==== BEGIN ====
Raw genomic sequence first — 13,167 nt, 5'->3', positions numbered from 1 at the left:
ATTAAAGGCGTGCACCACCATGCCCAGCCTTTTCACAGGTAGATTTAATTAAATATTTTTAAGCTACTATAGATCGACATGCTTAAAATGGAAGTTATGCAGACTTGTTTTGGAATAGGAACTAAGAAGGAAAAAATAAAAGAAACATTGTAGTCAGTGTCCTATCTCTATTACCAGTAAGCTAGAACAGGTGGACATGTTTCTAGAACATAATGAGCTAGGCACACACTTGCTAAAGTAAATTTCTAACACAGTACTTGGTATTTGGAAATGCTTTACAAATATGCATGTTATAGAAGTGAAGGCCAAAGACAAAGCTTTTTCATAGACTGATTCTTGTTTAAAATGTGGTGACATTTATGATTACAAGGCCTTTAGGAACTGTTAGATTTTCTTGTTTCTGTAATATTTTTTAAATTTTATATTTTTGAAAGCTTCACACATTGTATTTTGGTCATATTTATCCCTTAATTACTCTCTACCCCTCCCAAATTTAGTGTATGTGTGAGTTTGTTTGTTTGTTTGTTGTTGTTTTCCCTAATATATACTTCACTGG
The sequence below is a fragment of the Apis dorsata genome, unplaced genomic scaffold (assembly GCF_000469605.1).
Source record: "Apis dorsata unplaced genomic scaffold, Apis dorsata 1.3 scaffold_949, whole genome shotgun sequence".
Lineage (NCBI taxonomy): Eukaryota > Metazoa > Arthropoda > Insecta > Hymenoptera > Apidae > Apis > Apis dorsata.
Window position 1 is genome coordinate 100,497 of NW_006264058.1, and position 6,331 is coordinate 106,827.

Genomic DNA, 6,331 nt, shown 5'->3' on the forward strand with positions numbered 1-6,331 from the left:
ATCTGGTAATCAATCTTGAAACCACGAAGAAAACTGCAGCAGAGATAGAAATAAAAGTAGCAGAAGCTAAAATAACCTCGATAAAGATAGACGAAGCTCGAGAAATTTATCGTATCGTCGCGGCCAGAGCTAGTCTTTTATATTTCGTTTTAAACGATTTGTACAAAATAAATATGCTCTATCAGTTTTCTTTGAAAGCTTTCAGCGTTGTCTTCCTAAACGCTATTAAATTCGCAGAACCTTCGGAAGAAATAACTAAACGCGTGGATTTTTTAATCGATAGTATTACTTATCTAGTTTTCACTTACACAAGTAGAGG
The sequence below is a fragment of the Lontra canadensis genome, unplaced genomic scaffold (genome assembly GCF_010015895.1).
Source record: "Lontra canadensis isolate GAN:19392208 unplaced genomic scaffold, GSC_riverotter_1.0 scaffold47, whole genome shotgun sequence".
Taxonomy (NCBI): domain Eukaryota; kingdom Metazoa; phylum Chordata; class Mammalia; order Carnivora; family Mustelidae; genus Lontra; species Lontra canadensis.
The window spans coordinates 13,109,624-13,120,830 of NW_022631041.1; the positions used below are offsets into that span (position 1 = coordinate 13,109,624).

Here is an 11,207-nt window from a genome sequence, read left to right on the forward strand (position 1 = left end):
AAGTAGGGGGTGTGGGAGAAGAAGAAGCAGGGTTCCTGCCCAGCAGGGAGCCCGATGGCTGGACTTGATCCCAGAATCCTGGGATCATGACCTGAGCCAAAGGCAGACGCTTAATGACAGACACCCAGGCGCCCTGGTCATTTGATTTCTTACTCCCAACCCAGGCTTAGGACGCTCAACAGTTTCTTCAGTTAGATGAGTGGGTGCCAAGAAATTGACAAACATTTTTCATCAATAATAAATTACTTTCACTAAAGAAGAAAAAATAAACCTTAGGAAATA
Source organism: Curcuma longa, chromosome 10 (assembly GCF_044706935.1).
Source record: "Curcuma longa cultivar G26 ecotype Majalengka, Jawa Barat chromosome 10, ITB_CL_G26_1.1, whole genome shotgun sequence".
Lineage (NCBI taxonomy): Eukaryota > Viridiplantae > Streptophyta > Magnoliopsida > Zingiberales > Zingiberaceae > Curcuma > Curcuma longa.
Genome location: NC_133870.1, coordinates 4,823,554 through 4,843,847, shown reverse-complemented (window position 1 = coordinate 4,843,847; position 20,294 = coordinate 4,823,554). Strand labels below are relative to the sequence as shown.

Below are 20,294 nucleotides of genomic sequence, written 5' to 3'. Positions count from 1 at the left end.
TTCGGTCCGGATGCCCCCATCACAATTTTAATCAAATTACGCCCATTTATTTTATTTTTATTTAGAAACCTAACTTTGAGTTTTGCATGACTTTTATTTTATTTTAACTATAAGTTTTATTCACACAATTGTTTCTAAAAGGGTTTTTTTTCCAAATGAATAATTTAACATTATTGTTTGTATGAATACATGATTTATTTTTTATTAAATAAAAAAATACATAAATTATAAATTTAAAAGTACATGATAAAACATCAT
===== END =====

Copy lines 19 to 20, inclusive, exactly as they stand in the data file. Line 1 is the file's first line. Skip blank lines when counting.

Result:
Below are 20,294 nucleotides of genomic sequence, written 5' to 3'. Positions count from 1 at the left end.
TTCGGTCCGGATGCCCCCATCACAATTTTAATCAAATTACGCCCATTTATTTTATTTTTATTTAGAAACCTAACTTTGAGTTTTGCATGACTTTTATTTTATTTTAACTATAAGTTTTATTCACACAATTGTTTCTAAAAGGGTTTTTTTTCCAAATGAATAATTTAACATTATTGTTTGTATGAATACATGATTTATTTTTTATTAAATAAAAAAATACATAAATTATAAATTTAAAAGTACATGATAAAACATCAT